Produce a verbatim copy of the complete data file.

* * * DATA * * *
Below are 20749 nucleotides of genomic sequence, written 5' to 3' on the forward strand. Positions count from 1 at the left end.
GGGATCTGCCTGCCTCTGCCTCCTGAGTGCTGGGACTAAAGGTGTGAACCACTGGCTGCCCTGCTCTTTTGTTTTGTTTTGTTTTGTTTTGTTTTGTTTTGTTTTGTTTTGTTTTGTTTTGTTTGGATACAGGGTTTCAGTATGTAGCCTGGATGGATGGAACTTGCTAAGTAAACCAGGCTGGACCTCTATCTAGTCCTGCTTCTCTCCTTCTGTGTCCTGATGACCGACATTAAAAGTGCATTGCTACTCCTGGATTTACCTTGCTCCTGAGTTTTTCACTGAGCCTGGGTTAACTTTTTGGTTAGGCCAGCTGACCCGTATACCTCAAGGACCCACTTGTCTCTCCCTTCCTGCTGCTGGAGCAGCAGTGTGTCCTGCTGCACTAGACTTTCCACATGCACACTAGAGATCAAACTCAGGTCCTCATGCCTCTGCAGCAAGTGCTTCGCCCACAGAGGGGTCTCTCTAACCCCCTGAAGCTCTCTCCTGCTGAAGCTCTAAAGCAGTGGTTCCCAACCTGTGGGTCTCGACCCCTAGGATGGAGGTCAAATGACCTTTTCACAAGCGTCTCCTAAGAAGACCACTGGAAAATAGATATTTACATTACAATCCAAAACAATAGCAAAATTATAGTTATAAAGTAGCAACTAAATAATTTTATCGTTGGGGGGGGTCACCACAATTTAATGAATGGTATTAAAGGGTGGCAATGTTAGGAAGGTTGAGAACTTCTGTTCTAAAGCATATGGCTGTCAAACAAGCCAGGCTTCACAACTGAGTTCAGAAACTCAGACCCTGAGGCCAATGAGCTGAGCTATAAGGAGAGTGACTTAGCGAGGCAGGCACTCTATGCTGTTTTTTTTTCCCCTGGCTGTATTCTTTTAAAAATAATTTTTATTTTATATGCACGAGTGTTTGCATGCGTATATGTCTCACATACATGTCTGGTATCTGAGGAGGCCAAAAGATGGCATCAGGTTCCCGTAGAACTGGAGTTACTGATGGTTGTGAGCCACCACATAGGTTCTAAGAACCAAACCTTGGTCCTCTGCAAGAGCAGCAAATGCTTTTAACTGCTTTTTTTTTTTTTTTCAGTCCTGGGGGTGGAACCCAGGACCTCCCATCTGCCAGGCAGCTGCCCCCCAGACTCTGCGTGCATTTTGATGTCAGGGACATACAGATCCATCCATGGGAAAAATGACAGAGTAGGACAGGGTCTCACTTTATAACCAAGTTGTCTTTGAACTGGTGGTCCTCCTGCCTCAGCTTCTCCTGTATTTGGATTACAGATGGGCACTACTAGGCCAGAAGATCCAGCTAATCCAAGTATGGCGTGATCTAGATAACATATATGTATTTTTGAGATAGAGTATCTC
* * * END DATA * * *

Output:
Below are 20749 nucleotides of genomic sequence, written 5' to 3' on the forward strand. Positions count from 1 at the left end.
GGGATCTGCCTGCCTCTGCCTCCTGAGTGCTGGGACTAAAGGTGTGAACCACTGGCTGCCCTGCTCTTTTGTTTTGTTTTGTTTTGTTTTGTTTTGTTTTGTTTTGTTTTGTTTTGTTTTGTTTGGATACAGGGTTTCAGTATGTAGCCTGGATGGATGGAACTTGCTAAGTAAACCAGGCTGGACCTCTATCTAGTCCTGCTTCTCTCCTTCTGTGTCCTGATGACCGACATTAAAAGTGCATTGCTACTCCTGGATTTACCTTGCTCCTGAGTTTTTCACTGAGCCTGGGTTAACTTTTTGGTTAGGCCAGCTGACCCGTATACCTCAAGGACCCACTTGTCTCTCCCTTCCTGCTGCTGGAGCAGCAGTGTGTCCTGCTGCACTAGACTTTCCACATGCACACTAGAGATCAAACTCAGGTCCTCATGCCTCTGCAGCAAGTGCTTCGCCCACAGAGGGGTCTCTCTAACCCCCTGAAGCTCTCTCCTGCTGAAGCTCTAAAGCAGTGGTTCCCAACCTGTGGGTCTCGACCCCTAGGATGGAGGTCAAATGACCTTTTCACAAGCGTCTCCTAAGAAGACCACTGGAAAATAGATATTTACATTACAATCCAAAACAATAGCAAAATTATAGTTATAAAGTAGCAACTAAATAATTTTATCGTTGGGGGGGGTCACCACAATTTAATGAATGGTATTAAAGGGTGGCAATGTTAGGAAGGTTGAGAACTTCTGTTCTAAAGCATATGGCTGTCAAACAAGCCAGGCTTCACAACTGAGTTCAGAAACTCAGACCCTGAGGCCAATGAGCTGAGCTATAAGGAGAGTGACTTAGCGAGGCAGGCACTCTATGCTGTTTTTTTTTCCCCTGGCTGTATTCTTTTAAAAATAATTTTTATTTTATATGCACGAGTGTTTGCATGCGTATATGTCTCACATACATGTCTGGTATCTGAGGAGGCCAAAAGATGGCATCAGGTTCCCGTAGAACTGGAGTTACTGATGGTTGTGAGCCACCACATAGGTTCTAAGAACCAAACCTTGGTCCTCTGCAAGAGCAGCAAATGCTTTTAACTGCTTTTTTTTTTTTTTTCAGTCCTGGGGGTGGAACCCAGGACCTCCCATCTGCCAGGCAGCTGCCCCCCAGACTCTGCGTGCATTTTGATGTCAGGGACATACAGATCCATCCATGGGAAAAATGACAGAGTAGGACAGGGTCTCACTTTATAACCAAGTTGTCTTTGAACTGGTGGTCCTCCTGCCTCAGCTTCTCCTGTATTTGGATTACAGATGGGCACTACTAGGCCAGAAGATCCAGCTAATCCAAGTATGGCGTGATCTAGATAACATATATGTATTTTTGAGATAGAGTATCTC